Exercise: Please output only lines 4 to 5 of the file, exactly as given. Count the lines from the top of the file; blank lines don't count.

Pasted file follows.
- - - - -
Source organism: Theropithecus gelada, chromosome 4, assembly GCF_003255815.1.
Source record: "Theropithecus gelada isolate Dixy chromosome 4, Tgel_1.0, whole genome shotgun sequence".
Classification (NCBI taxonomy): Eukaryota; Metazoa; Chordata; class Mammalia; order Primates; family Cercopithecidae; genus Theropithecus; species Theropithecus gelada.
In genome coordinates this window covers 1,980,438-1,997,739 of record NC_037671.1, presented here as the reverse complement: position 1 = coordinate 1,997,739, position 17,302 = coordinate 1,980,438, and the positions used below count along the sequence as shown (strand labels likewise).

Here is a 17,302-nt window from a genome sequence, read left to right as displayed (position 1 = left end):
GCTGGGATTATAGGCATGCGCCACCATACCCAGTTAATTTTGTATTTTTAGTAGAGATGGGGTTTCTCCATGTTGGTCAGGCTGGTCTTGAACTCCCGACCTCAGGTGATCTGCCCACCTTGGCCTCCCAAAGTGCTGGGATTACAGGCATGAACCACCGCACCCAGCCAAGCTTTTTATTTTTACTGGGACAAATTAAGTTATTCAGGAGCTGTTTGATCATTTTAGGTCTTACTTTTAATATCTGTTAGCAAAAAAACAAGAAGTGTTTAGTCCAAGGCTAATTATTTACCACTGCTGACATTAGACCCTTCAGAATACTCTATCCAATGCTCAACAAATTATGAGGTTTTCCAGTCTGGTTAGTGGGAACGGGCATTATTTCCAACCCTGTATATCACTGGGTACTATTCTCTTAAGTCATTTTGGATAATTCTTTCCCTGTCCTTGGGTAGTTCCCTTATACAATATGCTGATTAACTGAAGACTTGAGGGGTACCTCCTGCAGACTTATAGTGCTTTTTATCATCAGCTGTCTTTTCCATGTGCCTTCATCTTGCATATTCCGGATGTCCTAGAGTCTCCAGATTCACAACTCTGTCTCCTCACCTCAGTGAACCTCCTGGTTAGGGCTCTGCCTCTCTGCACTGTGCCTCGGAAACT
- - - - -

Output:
In genome coordinates this window covers 1,980,438-1,997,739 of record NC_037671.1, presented here as the reverse complement: position 1 = coordinate 1,997,739, position 17,302 = coordinate 1,980,438, and the positions used below count along the sequence as shown (strand labels likewise).

Here is a 17,302-nt window from a genome sequence, read left to right as displayed (position 1 = left end):